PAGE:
Symptoms of the disease
Wilson’s disease is a rare disease characterized by excessive accumulation of copper in the body, especially in the liver and brain. Exceptionally for a genetic disease, effective medical treatment is available if it is is instituted early and continued throughout life.
In all people with Wilson’s disease, copper buildup begins in the liver.
Liver symptoms can be of very variable severity ; it can remain silent for a long time, manifest itself gradually or brutally.
Liver involvement may be similar to viral hepatitis: severe fatigue, loss of appetite, elevated liver enzymes called transaminases (ASAT and ALAT). Sometimes this is manifested by jaundice (jaundice with a yellow color of the skin, white eyes) associated with swelling of the belly due to fluid accumulation (ascites), and/or swelling of the ankles (edema lower limbs).
Finally, liver damage can progress to severe chronic liver disease. This corresponds to the progressive transformation of the liver into a « hard » organ composed of fibrous « scar » tissue. This liver disease is sometimes accompanied by an increase in spleen volume and dilation of the esophageal veins (oesophageal varices).
Examinations that diagnose liver damage are:
- Blood tests can confirm liver involvement by revealing a high level of liver transaminases; but it must be known, that this blood test of the function of the liver may be normal. In case of hepatic insufficiency, the prothrombin (TP) and albumin levels are lowered. In case of jaundice, the bilirubin level is high, in cases of severe chronic liver disease the platelet count may be low. Finally, the increase of « toxic » copper in the blood can be accompanied by anemia by abnormal destruction of red blood cells.
- Hepatic ultrasound performed with a probe placed on the belly allows to better appreciate liver damage, to seek an increase in the volume of the spleen. This painless examination may in some cases be supplemented with liver MRI.
- Fibroscan allowes to measure the elasticity or the hardness of the liver; it is linked to liver damage. This examination is painless and is performed with a probe placed on the abdomen.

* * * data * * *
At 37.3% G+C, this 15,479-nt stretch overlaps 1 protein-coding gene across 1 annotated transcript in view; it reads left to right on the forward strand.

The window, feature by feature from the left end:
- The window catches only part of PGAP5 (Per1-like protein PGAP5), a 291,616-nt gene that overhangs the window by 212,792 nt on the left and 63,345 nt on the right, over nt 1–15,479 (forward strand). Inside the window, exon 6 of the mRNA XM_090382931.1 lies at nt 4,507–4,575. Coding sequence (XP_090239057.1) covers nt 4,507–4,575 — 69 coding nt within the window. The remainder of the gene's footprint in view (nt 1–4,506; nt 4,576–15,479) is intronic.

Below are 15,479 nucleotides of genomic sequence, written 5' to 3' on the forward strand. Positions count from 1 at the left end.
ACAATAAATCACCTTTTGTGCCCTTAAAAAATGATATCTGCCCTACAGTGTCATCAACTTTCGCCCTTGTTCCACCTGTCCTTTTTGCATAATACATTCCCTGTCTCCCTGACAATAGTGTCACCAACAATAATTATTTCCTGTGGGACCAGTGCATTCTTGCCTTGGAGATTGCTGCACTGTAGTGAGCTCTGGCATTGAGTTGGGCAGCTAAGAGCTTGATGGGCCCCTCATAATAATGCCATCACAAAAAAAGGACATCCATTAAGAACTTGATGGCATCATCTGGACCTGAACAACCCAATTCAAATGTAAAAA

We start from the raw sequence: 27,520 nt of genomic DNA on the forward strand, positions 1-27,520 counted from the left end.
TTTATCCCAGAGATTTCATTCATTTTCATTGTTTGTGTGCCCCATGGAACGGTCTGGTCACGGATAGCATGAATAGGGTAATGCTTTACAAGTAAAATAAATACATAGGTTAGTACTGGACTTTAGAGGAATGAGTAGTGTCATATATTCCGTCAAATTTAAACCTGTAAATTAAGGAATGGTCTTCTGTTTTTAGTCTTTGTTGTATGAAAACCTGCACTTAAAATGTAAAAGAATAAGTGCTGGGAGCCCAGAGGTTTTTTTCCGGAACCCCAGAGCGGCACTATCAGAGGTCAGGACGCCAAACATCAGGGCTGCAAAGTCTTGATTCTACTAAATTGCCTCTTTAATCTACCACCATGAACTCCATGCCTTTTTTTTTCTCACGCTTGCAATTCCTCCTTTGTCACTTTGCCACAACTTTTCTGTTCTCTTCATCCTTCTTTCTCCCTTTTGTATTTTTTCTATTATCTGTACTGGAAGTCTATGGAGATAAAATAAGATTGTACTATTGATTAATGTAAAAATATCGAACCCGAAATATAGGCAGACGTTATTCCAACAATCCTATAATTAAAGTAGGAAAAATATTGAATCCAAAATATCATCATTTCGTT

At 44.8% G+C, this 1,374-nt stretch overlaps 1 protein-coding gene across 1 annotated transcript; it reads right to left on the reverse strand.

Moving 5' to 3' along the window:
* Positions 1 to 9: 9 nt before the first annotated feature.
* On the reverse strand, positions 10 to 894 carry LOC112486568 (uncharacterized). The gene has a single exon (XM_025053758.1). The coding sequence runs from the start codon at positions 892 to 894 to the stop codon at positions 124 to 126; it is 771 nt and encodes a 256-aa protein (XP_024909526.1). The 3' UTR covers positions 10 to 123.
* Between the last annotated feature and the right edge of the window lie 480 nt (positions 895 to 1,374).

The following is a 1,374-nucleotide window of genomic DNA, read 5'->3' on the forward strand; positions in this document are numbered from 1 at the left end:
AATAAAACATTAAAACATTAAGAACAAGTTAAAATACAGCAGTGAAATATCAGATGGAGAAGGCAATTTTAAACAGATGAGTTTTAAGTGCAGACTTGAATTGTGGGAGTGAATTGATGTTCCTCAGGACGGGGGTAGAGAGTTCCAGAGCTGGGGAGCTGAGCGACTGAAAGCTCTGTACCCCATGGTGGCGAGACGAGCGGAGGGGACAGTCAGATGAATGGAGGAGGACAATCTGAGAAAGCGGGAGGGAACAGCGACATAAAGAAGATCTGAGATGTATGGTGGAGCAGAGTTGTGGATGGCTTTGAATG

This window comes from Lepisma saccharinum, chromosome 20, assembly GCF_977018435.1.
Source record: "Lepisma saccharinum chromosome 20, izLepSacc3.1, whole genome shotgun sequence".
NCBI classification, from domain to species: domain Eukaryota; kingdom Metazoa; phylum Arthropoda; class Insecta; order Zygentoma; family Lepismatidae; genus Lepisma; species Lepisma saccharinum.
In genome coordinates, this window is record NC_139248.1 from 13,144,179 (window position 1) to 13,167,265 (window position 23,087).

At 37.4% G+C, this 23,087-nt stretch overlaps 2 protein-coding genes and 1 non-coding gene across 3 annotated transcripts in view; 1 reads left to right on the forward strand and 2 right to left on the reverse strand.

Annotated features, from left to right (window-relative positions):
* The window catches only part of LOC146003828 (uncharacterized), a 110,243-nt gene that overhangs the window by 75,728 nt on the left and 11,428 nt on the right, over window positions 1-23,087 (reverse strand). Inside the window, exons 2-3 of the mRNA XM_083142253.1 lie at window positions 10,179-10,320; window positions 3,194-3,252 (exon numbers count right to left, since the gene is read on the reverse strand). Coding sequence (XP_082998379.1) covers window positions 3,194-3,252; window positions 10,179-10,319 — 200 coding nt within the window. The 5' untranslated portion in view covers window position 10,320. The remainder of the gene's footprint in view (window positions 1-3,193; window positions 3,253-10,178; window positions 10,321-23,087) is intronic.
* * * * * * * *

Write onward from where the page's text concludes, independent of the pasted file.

- Liver biopsy is performed in cases of difficult diagnoses. It allows to measure the level of copper in the liver and to analyze finely the lesions. It is done under local or general anesthesia.
Neurological symptoms vary according to the damaged areas of the brain. It is in order of frequency of:
- trembling arms, legs, head
- difficulty in articulating (dysarthria)
- abnormal contractions of muscles that cause twisting of hands, feet, face (dystonia)
- slow execution of movements
- difficulty writing
- difficulty swallowing (swallowing disorders)
- behavioral changes with disinhibition, addiction, mood changes, irritability, impulsivity, depression …
- neuropsychological disorders associating difficulties of concentration, attention, resulting in a weakening of the academic results or professional difficulties
It is important to know that patients with neurological symptoms always have liver damage.
Neurological symptoms worsen in the absence of treatment.
Under treatment, the improvement is slow, appearing only after several months. In addition, when initiating treatment, a worsening of symptoms can be observed but that is most often reversible.
Neurological scales can accurately monitor evolution, for example the Unified Wilson Disease Rating Scale (UWDRS).
The evaluation of tremor or distal stiffness can be performed by writing tests such as the DPRE (Flow Rate Precision Rhythmicity Analog Visual Scale ; T. Peron-Magnan). This test is used to measure the feeling of the patient when writing. Write as quickly as possible for a minute the sentence « je respire le doux parfum des fleurs », draw the inside of spirals and finally slalom between points under the same conditions:
In addition to the neurologist’s examination, the reference examination is brain MRI, which can be used to visualize the brain lesions testifying to the cerebral accumulation of copper; this is most often abnormal in patients with neurological signs.
Examination of the eye is particularly important in Wilson’s disease. Indeed, at diagnosis 40% of patients and almost all those who have neurological symptoms have a pericorneal ring, greenish brown, golden, characteristic, the Kayser-Fleischer ring. This ring, exceptionally visible to the naked eye, must be sought in ophthalmology, by a specific examination completely painless, with the slit lamp. This ring does not affect visual acuity.
The Kayser-Fleischer ring disappears under treatment, first on the sides, then down, and finally up. It can take several years.
In women, the periods can be irregular. This may be the first symptom. Prior to diagnosis, miscarriages are also common.
Some patients may have kidney malfunctions. Urinary or biliary calculi (lithiases) are common.
Patients with severe form of Wilson’s disease that have led to prolonged bed rest can develop bone disorders.